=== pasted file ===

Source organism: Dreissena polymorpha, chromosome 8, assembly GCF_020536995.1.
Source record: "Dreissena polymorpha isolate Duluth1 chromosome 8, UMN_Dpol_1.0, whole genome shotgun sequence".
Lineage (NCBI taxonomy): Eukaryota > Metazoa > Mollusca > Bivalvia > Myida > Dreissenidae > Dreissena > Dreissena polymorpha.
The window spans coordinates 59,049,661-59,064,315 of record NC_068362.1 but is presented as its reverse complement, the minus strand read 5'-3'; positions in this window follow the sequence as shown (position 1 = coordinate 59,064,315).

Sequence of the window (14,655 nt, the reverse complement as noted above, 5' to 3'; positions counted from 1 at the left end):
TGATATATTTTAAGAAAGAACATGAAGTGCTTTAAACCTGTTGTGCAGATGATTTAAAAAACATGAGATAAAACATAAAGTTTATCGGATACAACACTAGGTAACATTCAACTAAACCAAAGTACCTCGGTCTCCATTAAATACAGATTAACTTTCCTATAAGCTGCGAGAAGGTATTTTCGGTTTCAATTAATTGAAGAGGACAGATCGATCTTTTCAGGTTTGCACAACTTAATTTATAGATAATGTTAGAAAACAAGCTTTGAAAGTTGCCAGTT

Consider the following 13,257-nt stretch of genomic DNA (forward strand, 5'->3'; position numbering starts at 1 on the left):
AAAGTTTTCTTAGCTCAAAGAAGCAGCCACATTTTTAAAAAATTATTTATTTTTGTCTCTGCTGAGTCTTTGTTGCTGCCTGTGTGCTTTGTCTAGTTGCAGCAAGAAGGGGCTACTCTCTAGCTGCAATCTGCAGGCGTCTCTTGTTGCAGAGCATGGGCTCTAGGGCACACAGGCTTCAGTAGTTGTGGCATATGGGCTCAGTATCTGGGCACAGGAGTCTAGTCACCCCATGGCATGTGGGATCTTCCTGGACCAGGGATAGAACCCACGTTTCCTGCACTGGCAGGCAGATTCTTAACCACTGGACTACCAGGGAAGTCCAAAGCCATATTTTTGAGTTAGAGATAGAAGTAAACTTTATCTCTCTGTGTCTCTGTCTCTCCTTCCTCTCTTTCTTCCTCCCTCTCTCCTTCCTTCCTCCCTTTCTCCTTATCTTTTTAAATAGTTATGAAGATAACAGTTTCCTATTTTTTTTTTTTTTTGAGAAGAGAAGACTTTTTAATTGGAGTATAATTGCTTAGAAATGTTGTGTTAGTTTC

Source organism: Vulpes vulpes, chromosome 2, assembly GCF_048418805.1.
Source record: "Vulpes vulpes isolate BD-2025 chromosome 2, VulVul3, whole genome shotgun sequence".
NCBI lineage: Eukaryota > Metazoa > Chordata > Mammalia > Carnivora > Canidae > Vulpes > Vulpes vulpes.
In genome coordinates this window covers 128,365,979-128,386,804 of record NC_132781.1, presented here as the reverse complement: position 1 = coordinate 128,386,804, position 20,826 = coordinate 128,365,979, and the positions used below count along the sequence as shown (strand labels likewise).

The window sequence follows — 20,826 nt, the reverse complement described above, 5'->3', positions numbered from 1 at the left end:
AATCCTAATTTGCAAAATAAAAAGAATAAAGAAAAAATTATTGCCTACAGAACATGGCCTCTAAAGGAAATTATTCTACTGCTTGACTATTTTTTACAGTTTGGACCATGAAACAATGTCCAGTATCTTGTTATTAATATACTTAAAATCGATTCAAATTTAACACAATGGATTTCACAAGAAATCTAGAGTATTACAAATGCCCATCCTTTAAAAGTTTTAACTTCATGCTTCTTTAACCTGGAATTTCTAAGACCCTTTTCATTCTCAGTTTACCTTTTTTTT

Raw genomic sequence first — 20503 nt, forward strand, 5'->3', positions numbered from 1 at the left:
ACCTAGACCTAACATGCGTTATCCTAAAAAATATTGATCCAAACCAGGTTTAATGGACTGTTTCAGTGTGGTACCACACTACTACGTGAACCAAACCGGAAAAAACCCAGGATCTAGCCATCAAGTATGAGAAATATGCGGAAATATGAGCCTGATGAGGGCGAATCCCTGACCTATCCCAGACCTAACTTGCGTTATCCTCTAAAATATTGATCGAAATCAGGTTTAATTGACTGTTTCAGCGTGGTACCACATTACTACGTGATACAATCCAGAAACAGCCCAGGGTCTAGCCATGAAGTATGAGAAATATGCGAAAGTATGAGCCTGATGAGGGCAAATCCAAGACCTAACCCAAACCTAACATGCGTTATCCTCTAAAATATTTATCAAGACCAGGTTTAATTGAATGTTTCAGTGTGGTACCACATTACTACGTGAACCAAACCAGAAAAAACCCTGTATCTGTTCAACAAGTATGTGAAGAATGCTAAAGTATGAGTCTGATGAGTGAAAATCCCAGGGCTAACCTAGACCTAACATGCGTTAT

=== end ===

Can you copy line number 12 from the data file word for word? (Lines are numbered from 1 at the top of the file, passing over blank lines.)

In genome coordinates this window covers 128,365,979-128,386,804 of record NC_132781.1, presented here as the reverse complement: position 1 = coordinate 128,386,804, position 20,826 = coordinate 128,365,979, and the positions used below count along the sequence as shown (strand labels likewise).